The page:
Embassy of Australia
United States of America

Exhibitions and Events

    ANZAC DAY 2017

Washington DC

Each year on the 25th April, Australians and New Zealanders commemorate ANZAC (Australian and New Zealand Army Corps) Day to recognise the sacrifices that Australian and New Zealand servicemen and servicewomen have made not only in defending their country, but in upholding their nations’ longstanding commitment to peace and security.

To mark this special occasion in 2017, the Australian and New Zealand Embassies are co-hosting a program of events. Two of these events are open to the public and are the Dawn Service and Commemorative Church Service.  



Tuesday 25th April 2017

5:45am - 6:15am
(please arrive by 5:15am)

Korean Veterans War Memorial

Washington DC


Tuesday 25th April 2017

10:30am - 11:30am
(please be seated by 10:00am)

Washington National Cathedral

3101 Wisconsin Avenue NW

Washington DC

Parking is available in the Cathedral garage. Access is via Wisconsin Avenue.


Georgia Watts : georgia.watts@defence.gov.au / www.usa.embassy.gov.au

Samantha Orange : samantha.orange@nzdf.mil.nz / www.nzembassy.com

Lest We Forget


Current Exhibition


Tommy Mitchell - Warlpapuka, 2009
Synthetic polymer paint on canvas
40 x 60 in. (102 x 152 cm)
© Tommy Mitchell estate, courtesy of Warakurna Artists




Aboriginal Australian Contemporary Abstract Painting

Works from the collection of Debra and Dennis Scholl

October 2016 to  February 2017

No Boundaries showcases the work of nine Aboriginal artists from remote northwest Australia, revered as community leaders and the custodians of ceremonial knowledge. They took up painting late in their lives, but quickly established themselves at the forefront of Australian contemporary art.  The paintings of these nine men cannot be understood outside of the rich cultural traditions that inform them. At the same time, these artists are innovators of the highest order.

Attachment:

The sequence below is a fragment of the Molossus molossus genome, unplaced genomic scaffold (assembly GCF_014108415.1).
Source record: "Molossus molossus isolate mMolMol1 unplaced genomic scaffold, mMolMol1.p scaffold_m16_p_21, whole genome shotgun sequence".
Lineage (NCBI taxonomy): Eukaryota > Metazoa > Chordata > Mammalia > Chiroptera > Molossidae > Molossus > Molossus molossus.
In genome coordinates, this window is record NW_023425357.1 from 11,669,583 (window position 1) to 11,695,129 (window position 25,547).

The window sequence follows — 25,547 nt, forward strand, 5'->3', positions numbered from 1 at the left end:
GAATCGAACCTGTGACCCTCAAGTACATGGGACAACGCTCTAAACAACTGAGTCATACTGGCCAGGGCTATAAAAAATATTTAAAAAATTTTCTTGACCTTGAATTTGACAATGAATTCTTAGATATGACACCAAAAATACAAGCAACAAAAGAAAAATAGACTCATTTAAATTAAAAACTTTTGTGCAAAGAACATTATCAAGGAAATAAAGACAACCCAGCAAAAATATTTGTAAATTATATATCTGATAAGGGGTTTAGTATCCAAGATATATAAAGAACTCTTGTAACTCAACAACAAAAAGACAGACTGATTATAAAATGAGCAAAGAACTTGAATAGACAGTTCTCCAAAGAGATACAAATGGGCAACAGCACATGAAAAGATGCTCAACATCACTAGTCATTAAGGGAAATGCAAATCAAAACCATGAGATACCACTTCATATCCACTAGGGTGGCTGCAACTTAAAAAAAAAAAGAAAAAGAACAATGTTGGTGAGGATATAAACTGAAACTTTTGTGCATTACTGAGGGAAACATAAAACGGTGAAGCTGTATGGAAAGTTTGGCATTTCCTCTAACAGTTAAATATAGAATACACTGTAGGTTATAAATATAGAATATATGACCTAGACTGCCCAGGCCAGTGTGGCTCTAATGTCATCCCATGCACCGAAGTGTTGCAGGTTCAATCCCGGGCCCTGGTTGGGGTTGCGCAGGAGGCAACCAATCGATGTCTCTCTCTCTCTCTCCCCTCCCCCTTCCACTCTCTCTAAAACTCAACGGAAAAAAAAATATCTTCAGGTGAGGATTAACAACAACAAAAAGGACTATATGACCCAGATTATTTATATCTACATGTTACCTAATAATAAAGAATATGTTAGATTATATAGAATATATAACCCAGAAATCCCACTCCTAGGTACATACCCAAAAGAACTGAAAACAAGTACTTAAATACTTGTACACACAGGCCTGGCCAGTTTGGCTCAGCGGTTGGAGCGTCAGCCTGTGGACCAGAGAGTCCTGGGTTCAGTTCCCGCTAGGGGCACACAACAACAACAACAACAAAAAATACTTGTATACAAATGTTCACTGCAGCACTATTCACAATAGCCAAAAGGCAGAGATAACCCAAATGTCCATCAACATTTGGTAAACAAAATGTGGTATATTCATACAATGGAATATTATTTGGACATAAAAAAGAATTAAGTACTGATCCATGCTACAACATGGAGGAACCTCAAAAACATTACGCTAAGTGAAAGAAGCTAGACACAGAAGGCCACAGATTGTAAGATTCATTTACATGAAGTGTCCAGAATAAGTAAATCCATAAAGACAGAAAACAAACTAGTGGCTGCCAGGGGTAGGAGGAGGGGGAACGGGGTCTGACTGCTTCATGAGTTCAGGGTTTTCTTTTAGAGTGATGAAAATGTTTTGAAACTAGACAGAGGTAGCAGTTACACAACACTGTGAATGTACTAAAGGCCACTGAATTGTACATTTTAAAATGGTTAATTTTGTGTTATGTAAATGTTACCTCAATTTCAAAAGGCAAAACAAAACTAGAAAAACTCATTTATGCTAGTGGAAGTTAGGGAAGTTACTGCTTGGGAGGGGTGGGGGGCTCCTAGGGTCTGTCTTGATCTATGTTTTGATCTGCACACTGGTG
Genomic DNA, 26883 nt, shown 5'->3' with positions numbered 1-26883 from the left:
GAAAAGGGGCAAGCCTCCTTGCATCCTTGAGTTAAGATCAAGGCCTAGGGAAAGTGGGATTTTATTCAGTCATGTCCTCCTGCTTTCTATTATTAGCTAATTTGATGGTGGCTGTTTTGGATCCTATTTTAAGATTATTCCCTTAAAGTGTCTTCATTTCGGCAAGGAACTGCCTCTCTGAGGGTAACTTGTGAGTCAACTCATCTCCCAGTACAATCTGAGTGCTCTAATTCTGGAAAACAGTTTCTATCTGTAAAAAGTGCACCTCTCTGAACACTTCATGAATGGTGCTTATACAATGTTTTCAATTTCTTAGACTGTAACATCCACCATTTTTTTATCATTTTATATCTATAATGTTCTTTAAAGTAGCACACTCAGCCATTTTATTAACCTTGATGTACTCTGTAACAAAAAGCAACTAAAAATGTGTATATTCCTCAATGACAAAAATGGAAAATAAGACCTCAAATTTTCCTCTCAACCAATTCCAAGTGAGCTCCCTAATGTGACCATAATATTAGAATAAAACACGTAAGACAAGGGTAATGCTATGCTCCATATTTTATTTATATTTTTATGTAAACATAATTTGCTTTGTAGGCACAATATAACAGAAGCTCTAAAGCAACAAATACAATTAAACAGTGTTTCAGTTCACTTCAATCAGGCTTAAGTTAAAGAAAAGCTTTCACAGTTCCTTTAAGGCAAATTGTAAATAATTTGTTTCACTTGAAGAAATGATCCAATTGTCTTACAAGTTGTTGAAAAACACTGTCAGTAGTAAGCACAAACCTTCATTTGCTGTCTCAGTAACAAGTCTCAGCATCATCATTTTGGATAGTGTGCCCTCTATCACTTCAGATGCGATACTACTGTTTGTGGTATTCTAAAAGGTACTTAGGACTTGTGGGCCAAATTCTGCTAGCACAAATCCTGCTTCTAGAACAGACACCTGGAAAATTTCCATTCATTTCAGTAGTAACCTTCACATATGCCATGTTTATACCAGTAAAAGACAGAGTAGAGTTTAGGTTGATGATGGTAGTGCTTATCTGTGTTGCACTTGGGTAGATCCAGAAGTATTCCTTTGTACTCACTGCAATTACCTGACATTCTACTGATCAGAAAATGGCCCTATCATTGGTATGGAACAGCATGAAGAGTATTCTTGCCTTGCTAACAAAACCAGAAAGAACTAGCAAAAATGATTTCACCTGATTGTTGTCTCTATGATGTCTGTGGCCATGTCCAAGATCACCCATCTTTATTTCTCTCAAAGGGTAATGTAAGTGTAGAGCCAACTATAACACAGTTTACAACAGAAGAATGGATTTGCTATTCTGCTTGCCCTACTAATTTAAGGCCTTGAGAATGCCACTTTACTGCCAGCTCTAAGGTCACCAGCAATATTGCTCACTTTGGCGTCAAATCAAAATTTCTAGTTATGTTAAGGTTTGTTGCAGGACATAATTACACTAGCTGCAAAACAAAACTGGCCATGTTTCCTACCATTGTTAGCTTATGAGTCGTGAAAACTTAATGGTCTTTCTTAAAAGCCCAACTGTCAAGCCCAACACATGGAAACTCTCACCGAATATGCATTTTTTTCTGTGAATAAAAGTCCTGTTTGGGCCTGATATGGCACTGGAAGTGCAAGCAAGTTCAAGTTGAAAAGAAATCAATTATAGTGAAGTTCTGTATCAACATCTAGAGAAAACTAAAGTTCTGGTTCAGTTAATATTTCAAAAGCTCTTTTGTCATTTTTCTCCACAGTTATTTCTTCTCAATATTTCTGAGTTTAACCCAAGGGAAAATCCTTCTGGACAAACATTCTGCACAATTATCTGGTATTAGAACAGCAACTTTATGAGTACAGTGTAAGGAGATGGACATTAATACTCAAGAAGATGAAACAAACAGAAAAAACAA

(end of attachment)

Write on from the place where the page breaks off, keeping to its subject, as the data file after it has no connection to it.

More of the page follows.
Aboriginal artists have long used abstraction to conceal secret and sacred elements within their paintings. In describing these paintings as “abstract,” this exhibition does not wish to suggest that these artworks belong to the same tradition as western modernist abstraction. Aboriginal Australians have been practicing abstraction for millennia, using it to convey complex religious systems and spiritual understandings of the earth. The abstract style of these works creates moving impressions, keeping sacred elements hidden but allowing viewers to experience their power indirectly through line, gesture, scale, and color.

Our contemporary age is defined by globalization driven not only by the market, but also by displacement, diaspora, the movement of refugees, colonialism, and decolonization. This has thrown different cultures and worldviews into unprecedented contact and tension. Shaping these differences into meaningful connections has become one of the defining tenets of contemporary artists everywhere. It is the ability of these nine Aboriginal artists to speak across cultural boundaries while maintaining their distinctive identities that places them at the vanguard of global contemporary art practice.

No Boundaries: Aboriginal Australian Contemporary Abstract Painting originated at the Nevada Museum of Art in Reno, Nevada, and was organized by William Fox, Director, Center for Art and Environment, and curator Henry F. Skerritt. The exhibition is drawn from the collection of Debra and Dennis Scholl.


Tjumpo Tjapanangka
Wati Kutjarra at the Water Site of Mamara (detail), 2000
Synthetic polymer paint on canvas
116 x 47 1/4 in. (295 x 120 cm)
© 2014 Artists Rights Society (ARS), New York/VISCOPY, Australia

Billy Joongoora Thomas
Gunambalayi—Travels of the Black Snake, 2004
Natural earth pigments and synthetic binder on canvas
59 1/16  x 70 7/8  in. (150 x 180 cm)
© Billy Thomas estate, courtesy Red Rock Art, Kununurra


Gallery @ Embassy of Australia
1601 Massachusetts Ave NW, Washington DC 20036

Open 10am until 2pm weekdays
Photo ID essential for entry

For further information call 202.797.3000
or email: Cultural.RelationsUS@dfat.gov.au



Culture and Recreation in Australia: